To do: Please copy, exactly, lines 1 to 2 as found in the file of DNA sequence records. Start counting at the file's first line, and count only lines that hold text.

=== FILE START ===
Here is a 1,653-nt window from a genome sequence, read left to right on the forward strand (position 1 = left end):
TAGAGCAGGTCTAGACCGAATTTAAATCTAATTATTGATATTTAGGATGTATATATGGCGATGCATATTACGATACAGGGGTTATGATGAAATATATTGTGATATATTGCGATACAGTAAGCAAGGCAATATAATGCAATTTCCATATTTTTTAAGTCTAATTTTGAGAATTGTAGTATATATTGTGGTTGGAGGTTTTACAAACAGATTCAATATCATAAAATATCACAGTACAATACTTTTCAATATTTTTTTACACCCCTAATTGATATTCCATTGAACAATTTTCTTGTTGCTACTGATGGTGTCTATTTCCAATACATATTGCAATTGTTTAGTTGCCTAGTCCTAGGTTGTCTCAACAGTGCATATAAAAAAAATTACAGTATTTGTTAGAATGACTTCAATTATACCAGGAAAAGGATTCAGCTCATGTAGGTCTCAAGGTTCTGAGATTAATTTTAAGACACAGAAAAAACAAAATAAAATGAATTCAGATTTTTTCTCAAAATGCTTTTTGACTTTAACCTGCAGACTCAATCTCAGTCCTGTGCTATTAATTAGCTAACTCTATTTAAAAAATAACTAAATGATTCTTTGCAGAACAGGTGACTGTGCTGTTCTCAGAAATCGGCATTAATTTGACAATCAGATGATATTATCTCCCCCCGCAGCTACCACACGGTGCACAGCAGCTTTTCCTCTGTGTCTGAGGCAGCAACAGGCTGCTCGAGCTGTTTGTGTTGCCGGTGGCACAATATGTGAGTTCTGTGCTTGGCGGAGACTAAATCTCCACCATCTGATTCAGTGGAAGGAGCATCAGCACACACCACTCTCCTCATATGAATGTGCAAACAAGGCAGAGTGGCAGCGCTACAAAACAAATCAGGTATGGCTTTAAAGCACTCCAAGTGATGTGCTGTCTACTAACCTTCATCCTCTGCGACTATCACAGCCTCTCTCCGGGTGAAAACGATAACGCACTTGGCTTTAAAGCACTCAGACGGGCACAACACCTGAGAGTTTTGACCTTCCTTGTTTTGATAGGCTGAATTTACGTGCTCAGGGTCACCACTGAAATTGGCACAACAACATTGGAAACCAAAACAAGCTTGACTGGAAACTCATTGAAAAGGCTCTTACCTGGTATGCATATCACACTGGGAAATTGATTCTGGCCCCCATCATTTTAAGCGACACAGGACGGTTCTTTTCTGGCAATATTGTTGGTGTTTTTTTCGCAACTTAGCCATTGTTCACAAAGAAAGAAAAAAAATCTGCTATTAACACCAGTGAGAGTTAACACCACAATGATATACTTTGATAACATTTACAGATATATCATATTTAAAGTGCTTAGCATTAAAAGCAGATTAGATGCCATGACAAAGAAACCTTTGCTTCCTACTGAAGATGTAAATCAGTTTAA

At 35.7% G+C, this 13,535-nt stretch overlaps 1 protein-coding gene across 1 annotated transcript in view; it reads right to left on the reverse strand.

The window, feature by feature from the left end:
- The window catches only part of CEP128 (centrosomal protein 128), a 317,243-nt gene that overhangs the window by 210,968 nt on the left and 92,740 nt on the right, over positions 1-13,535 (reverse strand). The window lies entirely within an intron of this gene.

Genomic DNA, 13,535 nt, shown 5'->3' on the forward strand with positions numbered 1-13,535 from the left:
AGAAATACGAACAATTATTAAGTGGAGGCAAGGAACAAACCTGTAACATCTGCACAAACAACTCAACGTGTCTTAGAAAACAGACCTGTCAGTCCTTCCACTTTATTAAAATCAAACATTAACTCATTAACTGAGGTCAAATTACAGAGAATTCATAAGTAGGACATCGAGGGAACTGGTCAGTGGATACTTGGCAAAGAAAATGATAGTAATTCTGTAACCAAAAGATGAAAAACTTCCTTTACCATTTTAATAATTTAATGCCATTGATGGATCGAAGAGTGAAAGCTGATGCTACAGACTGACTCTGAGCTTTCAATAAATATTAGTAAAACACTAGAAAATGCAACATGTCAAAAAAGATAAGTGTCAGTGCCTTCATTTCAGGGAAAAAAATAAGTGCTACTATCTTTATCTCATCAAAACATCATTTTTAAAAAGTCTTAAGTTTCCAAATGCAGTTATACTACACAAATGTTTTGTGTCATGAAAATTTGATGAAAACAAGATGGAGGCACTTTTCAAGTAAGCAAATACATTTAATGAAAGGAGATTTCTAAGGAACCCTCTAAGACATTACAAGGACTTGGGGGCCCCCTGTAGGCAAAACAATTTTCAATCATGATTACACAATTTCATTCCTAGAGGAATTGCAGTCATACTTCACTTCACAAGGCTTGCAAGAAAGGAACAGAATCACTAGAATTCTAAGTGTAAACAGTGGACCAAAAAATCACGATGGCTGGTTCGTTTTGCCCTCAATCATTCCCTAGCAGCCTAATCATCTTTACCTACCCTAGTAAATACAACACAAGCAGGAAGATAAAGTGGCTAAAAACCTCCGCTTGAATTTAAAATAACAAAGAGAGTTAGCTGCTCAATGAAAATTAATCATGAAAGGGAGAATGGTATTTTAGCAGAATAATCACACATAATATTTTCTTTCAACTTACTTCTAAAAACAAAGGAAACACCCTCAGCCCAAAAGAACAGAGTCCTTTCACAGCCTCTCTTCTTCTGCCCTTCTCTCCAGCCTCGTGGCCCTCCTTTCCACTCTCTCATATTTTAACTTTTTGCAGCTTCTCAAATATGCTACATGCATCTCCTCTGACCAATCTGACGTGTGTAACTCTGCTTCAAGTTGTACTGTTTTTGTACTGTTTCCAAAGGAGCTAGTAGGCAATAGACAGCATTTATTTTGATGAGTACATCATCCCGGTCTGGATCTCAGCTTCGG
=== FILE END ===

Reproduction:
Here is a 1,653-nt window from a genome sequence, read left to right on the forward strand (position 1 = left end):
TAGAGCAGGTCTAGACCGAATTTAAATCTAATTATTGATATTTAGGATGTATATATGGCGATGCATATTACGATACAGGGGTTATGATGAAATATATTGTGATATATTGCGATACAGTAAGCAAGGCAATATAATGCAATTTCCATATTTTTTAAGTCTAATTTTGAGAATTGTAGTATATATTGTGGTTGGAGGTTTTACAAACAGATTCAATATCATAAAATATCACAGTACAATACTTTTCAATATTTTTTTACACCCCTAATTGATATTCCATTGAACAATTTTCTTGTTGCTACTGATGGTGTCTATTTCCAATACATATTGCAATTGTTTAGTTGCCTAGTCCTAGGTTGTCTCAACAGTGCATATAAAAAAAATTACAGTATTTGTTAGAATGACTTCAATTATACCAGGAAAAGGATTCAGCTCATGTAGGTCTCAAGGTTCTGAGATTAATTTTAAGACACAGAAAAAACAAAATAAAATGAATTCAGATTTTTTCTCAAAATGCTTTTTGACTTTAACCTGCAGACTCAATCTCAGTCCTGTGCTATTAATTAGCTAACTCTATTTAAAAAATAACTAAATGATTCTTTGCAGAACAGGTGACTGTGCTGTTCTCAGAAATCGGCATTAATTTGACAATCAGATGATATTATCTCCCCCCGCAGCTACCACACGGTGCACAGCAGCTTTTCCTCTGTGTCTGAGGCAGCAACAGGCTGCTCGAGCTGTTTGTGTTGCCGGTGGCACAATATGTGAGTTCTGTGCTTGGCGGAGACTAAATCTCCACCATCTGATTCAGTGGAAGGAGCATCAGCACACACCACTCTCCTCATATGAATGTGCAAACAAGGCAGAGTGGCAGCGCTACAAAACAAATCAGGTATGGCTTTAAAGCACTCCAAGTGATGTGCTGTCTACTAACCTTCATCCTCTGCGACTATCACAGCCTCTCTCCGGGTGAAAACGATAACGCACTTGGCTTTAAAGCACTCAGACGGGCACAACACCTGAGAGTTTTGACCTTCCTTGTTTTGATAGGCTGAATTTACGTGCTCAGGGTCACCACTGAAATTGGCACAACAACATTGGAAACCAAAACAAGCTTGACTGGAAACTCATTGAAAAGGCTCTTACCTGGTATGCATATCACACTGGGAAATTGATTCTGGCCCCCATCATTTTAAGCGACACAGGACGGTTCTTTTCTGGCAATATTGTTGGTGTTTTTTTCGCAACTTAGCCATTGTTCACAAAGAAAGAAAAAAAATCTGCTATTAACACCAGTGAGAGTTAACACCACAATGATATACTTTGATAACATTTACAGATATATCATATTTAAAGTGCTTAGCATTAAAAGCAGATTAGATGCCATGACAAAGAAACCTTTGCTTCCTACTGAAGATGTAAATCAGTTTAA